But this man was different. Sometimes drivers let really down-trotten people just get on without paying. Maybe this is the driver that never lets anyone on for free, but I don’t know.

      Should he have let him stay? I still don’t know. But Mir, thank you for wording what I was trying to say. I believe that the society I enjoy and benefit from, is the same one that creates these people. Even though, supposedly, one of the reasons the homelessness is the worst in Vancouver of all Canadian cities is because this is the only place in Canada with relatively moderate weather. And even though I know that homelessness is a very complex issue.

      Still, there is a major problem.

  7. That man is the saddest story. I can’t believe he was kicked off the bus! He may be down, he may be weird, but there are no rules that say down and weird people can’t travel on buses. He needed to get somewhere, and he can’t because his presence makes people uncomfortable. And he is the way he is because of that society, so people should take responsibility, or at least tolerate.

    I think we can truly say he’s a product of his society because from what you and Avrum say, homelessness is worse in Vancouver than it is in Toronto (and it’s worse in Toronto than it is in other places). The point is that homelessness is not “just how it is.” It happens, and things cause it. If a society suffers from it, it’s because of that society.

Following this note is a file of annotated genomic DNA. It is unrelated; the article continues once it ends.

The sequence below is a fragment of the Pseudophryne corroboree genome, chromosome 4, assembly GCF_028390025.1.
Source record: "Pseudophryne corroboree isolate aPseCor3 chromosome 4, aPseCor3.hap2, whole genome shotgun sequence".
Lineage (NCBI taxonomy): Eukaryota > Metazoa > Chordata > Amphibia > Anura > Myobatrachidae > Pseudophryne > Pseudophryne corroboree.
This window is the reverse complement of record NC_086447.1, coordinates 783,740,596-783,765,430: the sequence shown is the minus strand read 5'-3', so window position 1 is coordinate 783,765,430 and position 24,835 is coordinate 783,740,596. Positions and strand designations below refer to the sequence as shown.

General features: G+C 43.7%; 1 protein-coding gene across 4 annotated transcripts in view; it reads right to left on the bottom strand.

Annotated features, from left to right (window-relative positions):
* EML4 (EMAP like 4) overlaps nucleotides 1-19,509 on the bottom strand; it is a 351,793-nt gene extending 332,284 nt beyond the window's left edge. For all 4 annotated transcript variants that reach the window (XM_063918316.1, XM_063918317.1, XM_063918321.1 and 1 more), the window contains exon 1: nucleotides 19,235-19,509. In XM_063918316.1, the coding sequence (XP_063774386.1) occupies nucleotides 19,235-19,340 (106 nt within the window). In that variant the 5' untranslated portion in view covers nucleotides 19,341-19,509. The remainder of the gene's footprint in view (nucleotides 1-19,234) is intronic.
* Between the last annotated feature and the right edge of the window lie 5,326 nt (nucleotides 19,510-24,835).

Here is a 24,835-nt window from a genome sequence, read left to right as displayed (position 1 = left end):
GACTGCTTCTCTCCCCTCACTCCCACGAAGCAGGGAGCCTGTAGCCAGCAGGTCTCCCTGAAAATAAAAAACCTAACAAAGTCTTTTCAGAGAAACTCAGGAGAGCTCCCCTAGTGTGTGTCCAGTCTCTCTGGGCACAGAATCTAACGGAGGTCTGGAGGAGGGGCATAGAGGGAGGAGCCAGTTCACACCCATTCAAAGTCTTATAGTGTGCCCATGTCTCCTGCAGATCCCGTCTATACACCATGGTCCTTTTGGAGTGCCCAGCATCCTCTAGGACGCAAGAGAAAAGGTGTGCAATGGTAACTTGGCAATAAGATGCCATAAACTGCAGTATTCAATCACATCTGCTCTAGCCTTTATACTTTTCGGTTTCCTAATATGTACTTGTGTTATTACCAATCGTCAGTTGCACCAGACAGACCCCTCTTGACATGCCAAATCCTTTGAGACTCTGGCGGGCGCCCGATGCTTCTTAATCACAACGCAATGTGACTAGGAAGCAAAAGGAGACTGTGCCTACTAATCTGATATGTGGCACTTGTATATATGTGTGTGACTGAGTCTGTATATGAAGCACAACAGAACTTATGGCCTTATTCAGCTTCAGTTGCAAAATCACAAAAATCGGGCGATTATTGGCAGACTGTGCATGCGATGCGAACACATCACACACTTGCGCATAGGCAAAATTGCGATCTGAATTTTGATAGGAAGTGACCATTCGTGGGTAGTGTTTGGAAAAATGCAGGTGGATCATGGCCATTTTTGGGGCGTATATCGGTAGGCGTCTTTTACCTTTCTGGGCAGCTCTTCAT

So sad.

  8. Its not so much about homelessness but Addiction that robs oneself of self-respect, and all sense of control, taking one to the very depth of suffering and personal hell. Until society and the government starts treating Addiction as a disease and offering more treatment centers there will be more people like you saw on the bus. This Harm Reduction plan the B.C. government has implemented hands out free Methadone and looks to find ways to manage Addiction. What a joke! Coming from my experience as an Addictions Counselor and working in this field today, I see directly how ineffective the Harm Reduction plan works.

    1. Steven, thanks so much for sharing your thoughts on this topic. It’s so interesting to hear about it from someone who works in the field. Do you have a good source on the Harm Reduction plan?

    1. I guess just a website you know of where I can read a little about this to better understand what you’re talking about. No worries. I can just google it if I want. Tnx.